Sapelli identified roads, sidewalks and other infrastructure improvements as much-needed capital projects in Agawam.

“We have buildings that need to be done,” he said, hearkening back to his earlier comments about too many plans and not enough action.

“We have to not just develop these plans, but actually utilize the plan, put it into action,” Sapelli said.

Cichetti has a capital plan, he said, and improving Agawam’s infrastructure is at the “forefront of that capital improvement plan.”

Cichetti asked Chonmany if he supported the idea of building large-scale solar facilities in Agawam’s agricultural zones.

“Leave it up to the people,” Chonmany said. “Put it on the ballot.”

Cichetti said he supports the idea, while Sapelli raised concerns about “spot zoning,” or granting a use classification that differs from the classification of surrounding land within the same zoning category.

Looking ahead to January 2018, when the next mayor of Agawam is scheduled to be sworn in for a two-year term, Sapelli was asked what the first 100 days of his administration might look like.

Lots of meetings with department heads to “set goals and objectives,” he answered. “Get people to know who you are. Get people to know you care.”

Chonmany said he is “uniquely qualified” to be mayor because of his background, describing an early life that resembled a veritable Horatio Alger story: He was born in Laos, where he experienced the tail end of the Vietnam War, spent time in a refugee camp in Thailand, then immigrated to the U.S. as a young boy.

In Agawam, Chonmany attended city schools, earned a bachelor’s in computer science from Westfield State University, and worked in the software and information technology fields before opening his own boxing and muay thai facility.

“I came from a world of nothing,” said Chonmany, who arrived in America wearing only a T-shirt and a pair of pants.

As a lifelong boxer, Chonmany said he wants to fight for Agawam. That includes fighting to keep taxes low, he said. “I want to see this town in great shape,” he said.

Cichetti worked his way “from the bottom up” and now owns a “thriving” real estate business, he said. His experience in the private and public sectors makes him uniquely qualified to be mayor, he said, citing his years of public service as a coach and elected official in Agawam.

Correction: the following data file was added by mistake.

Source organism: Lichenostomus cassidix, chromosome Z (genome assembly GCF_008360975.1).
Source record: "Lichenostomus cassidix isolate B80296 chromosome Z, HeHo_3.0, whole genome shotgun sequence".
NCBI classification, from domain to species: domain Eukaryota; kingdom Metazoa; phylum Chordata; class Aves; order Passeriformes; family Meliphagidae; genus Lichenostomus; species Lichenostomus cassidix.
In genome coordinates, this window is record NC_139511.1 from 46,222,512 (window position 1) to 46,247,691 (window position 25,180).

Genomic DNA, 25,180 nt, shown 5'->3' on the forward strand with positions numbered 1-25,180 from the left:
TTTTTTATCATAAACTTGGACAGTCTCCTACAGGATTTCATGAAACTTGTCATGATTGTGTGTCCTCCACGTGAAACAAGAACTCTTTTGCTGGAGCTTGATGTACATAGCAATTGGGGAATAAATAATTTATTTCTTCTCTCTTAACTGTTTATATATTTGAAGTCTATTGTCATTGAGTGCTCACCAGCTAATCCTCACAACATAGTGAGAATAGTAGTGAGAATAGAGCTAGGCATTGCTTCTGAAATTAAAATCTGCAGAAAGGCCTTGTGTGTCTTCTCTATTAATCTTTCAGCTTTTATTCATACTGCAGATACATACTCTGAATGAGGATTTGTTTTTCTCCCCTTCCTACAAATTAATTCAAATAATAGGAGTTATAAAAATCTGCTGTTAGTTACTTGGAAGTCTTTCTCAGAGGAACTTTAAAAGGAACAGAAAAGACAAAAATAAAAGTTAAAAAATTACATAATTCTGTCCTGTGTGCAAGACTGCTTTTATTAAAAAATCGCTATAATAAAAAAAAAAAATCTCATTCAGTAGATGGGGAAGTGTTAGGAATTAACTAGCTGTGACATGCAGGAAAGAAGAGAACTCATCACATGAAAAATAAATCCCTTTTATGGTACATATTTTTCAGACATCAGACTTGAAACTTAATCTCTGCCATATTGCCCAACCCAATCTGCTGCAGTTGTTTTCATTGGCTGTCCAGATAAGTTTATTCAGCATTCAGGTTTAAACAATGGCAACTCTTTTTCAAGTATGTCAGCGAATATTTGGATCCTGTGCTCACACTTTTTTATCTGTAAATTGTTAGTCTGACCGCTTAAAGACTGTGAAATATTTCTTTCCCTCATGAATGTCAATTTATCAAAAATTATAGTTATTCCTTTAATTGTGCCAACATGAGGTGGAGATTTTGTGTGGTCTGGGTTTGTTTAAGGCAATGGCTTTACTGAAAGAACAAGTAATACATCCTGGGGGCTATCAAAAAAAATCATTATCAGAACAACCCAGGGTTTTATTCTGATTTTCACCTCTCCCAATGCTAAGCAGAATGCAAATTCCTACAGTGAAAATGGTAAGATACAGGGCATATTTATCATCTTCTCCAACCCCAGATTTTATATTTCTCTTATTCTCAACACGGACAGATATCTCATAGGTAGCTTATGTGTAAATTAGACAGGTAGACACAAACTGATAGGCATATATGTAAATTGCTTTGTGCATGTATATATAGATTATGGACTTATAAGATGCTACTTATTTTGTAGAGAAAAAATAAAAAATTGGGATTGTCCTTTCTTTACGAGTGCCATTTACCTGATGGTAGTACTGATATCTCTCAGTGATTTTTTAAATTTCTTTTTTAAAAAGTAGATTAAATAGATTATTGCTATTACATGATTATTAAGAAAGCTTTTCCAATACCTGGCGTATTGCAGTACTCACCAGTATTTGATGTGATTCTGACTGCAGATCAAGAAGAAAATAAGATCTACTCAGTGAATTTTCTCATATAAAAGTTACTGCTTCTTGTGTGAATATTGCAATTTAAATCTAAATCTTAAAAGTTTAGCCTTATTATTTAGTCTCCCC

Cichetti said he can help “bring people together,” which is what Agawam needs. “I want to be the leader of this community because I want to bring this community forward,” he said. “I have the experience to work with the small business community.”

Sapelli said his ties to Agawam run deep, the city he has lived and worked in his entire life — except for his college years at St. Anselm’s in New Hampshire, where he earned a degree in economics.

After graduation, he went on to earn a master’s in education from American International College and a certificate of advanced graduate studies in administration from Westfield State University.

“I’ve been running the school district for the past six years,” said Sapelli, who retired in July.

As superintendent, Sapelli oversaw 700 employees and was responsible for the “safety and education” of 4,000 students, he said.

“It’s been proven,” he said, referring to his ability to lead, manage and budget. “I think with me, what you see is what you get.”

Whenever people ask him why he is running for mayor after recently retiring from the school district, Sapelli, who is in his sixties, always gives the same answer: “I still have a lot of energy,” he said.

He also has a skill set “that lends itself to this job,” he said. “I see Agawam in dire need of big changes.”

Asked about the roughly $85,000 salary he would earn as mayor — on top of his retirement from the school district, where he earned over $165,000 annually as superintendent – Sapelli said he decided a long time ago to forgo a more lucrative career in the private sector, where some of his college buddies were earning two or three times more than he was earning as a public school teacher.

“I decided I wanted to look at the bigger issue,” Sapelli said, pursuing a public-sector job with a pension at the end of his career. “Your retirement is your retirement,” he said.

And, he added, it is not unusual for public-sector employees — including police officers and teachers — to retire from one career and start a new one.

The election is Nov. 7.